The Role of Case Managers
Bill called our call center at New Directions Behavioral Health Care stating that he had been sitting in his car thinking of gassing himself within the last hour. He had only stopped to make this call. After speaking with the clinician for a few minutes he stated that she had made him feel so much better that he was no longer suicidal. Unfortunately, the contact with this client did not end so productively and easily.
More than 30,000 people commit suicide in the United States every year. In 2005, suicide was the 11th leading cause of death. Suicide is most prevalent for males after the age of 65 and most common for females between the ages of 40-50. However, the risk of suicide is greatest when a person has certain psychiatric disorders, abuses multiple substances, or suffers from specific types of medical illnesses. For example, approximately 15 percent of all people suffering from major depression commit suicide.
It is not surprising that the Surgeon General of the United States (1999), the World Health Organization (WHO) (2005), and the Centers for Disease Control (CDC) (2001) are promoting efforts to reduce suicide. Accordingly, the Case Management Society of America’s Case Management Adherence Guidelines for Improving Patient Adherence to Depression Therapies from August 2008 states that “it is important to note that in order to complete a full social assessment for the individual with depression, a suicide assessment is paramount.”
Suicidal urges can be successfully treated, so becoming aware of a client’s suicidal ideation is of utmost importance. Accurate suicide assessment enables appropriate treatment and allows the individual to receive the necessary care for their problem. Obviously, not receiving treatment can end in death. This often has devastating effects on family and friends. Sometimes, case managers or other professionals are hesitant to ask the client about suicidal thoughts and feelings, erroneously believing that they are less responsible for the client’s well-being if they are unaware of the person’s suicidal urges. In addition, case managers sometimes believe the myth that asking about suicide will cause an individual to more seriously consider the option. Individuals thinking about suicide come up with the idea on their own. Not asking only decreases the opportunity for intervention and increases the danger of clients taking their own life.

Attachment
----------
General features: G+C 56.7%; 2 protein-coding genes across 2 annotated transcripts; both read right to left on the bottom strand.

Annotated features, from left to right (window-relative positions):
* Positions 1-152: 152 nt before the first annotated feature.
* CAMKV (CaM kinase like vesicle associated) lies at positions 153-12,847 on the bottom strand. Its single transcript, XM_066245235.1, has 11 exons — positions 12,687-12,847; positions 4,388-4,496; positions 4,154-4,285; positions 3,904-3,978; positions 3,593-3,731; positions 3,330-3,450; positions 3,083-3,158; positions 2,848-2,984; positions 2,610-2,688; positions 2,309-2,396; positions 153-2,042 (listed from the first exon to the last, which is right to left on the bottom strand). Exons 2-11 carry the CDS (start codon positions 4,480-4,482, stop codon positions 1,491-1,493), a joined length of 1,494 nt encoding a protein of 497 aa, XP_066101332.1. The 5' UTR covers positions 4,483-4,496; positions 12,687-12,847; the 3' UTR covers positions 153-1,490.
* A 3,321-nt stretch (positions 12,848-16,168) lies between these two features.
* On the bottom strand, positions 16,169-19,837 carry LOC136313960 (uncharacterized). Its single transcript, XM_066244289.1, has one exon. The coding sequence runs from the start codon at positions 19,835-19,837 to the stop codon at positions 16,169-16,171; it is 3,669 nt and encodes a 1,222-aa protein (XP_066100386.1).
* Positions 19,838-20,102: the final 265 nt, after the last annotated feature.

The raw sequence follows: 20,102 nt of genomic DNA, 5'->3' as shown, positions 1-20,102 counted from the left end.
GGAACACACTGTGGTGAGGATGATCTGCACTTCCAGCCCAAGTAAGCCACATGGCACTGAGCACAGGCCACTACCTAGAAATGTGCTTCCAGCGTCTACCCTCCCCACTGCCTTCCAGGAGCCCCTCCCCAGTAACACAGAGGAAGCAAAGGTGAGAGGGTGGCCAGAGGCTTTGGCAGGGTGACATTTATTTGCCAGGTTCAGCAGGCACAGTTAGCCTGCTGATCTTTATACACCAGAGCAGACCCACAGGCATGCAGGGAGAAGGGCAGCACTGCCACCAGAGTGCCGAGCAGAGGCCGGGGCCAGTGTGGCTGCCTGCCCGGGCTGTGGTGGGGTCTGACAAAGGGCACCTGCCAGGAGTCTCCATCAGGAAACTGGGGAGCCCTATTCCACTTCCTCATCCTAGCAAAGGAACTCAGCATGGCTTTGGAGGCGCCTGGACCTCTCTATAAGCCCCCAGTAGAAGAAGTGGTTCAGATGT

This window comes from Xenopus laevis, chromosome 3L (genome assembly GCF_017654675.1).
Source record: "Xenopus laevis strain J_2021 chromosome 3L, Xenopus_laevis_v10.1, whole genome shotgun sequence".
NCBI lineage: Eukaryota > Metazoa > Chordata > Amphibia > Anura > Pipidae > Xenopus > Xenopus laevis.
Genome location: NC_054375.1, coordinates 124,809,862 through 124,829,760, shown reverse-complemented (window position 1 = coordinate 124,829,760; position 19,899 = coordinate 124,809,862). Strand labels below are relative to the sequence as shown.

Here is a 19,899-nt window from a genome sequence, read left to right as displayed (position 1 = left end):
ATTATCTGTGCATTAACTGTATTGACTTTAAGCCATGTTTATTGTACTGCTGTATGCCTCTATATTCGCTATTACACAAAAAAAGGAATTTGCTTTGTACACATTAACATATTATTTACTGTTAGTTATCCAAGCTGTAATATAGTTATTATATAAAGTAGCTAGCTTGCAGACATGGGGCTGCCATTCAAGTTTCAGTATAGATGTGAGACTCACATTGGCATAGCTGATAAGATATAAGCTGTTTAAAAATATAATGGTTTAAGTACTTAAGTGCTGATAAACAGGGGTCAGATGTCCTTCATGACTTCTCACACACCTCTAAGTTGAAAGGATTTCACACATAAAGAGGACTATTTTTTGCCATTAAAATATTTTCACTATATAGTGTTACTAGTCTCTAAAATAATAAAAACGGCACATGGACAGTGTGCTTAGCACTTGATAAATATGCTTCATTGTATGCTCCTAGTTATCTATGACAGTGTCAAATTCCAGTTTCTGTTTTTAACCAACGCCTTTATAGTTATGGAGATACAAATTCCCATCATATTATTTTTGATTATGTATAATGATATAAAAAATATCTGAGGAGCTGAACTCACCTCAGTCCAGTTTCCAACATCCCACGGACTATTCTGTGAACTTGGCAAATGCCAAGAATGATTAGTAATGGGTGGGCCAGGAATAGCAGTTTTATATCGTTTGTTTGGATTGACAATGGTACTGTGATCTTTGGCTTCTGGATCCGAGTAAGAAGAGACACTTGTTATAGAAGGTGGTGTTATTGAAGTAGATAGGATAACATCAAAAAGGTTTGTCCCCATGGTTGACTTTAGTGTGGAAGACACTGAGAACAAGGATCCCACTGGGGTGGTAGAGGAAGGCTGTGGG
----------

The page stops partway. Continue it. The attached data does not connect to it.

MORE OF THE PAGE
When To Assess Risk
Case managers should always gather information about suicide risk during the initial meeting with the client. Three questions need to be asked:
- Have you ever attempted to kill yourself?
- Have you thought about dying in the past six months?
- Are you currently thinking about harming or killing yourself?
If the client answers yes to any of these, a more thorough risk assessment needs to occur. Bill answered yes to all three and the subsequent assessment revealed substance problems in addition to depression. This information warranted a more intensive assessment of suicide risk.
Circumstances other than an initial evaluation also require assessing suicide risk. One indication that a person may be suicidal is if he or she is presenting with abrupt behavioral change that is not easily understood. For example, a severely depressed person inexplicably acting less despondent may be due to the person making a decision to commit suicide and experiencing a sense of relief that their suffering may soon be over. Often, people who commit suicide do so around an experience of loss or an anniversary of a loss. This can be either a loss in the environment, such as a spouse, child or parent, or an internal loss such as a severe blow to the person’s self-esteem or ideals. Thus, when the person is experiencing, or anticipating, a loss, suicide risk assessment is warranted.
Another circumstance in which a client may become suicidal is when physical or mental health problems are not improving with treatment. The person may then feel increasingly despondent and hopeless about their situation. At this time, the risk of suicide needs to be evaluated. Another indication of the need for a risk assessment is when the person experiences a change in treatment settings such as inpatient to outpatient. Increases in suicide can also follow being discharged from treatment. Although it seems obvious, another occasion when risk assessment is warranted arises when a person either directly or indirectly says something indicating that he or she wants to cause self-harm. The majority of people who commit suicide express this desire to someone.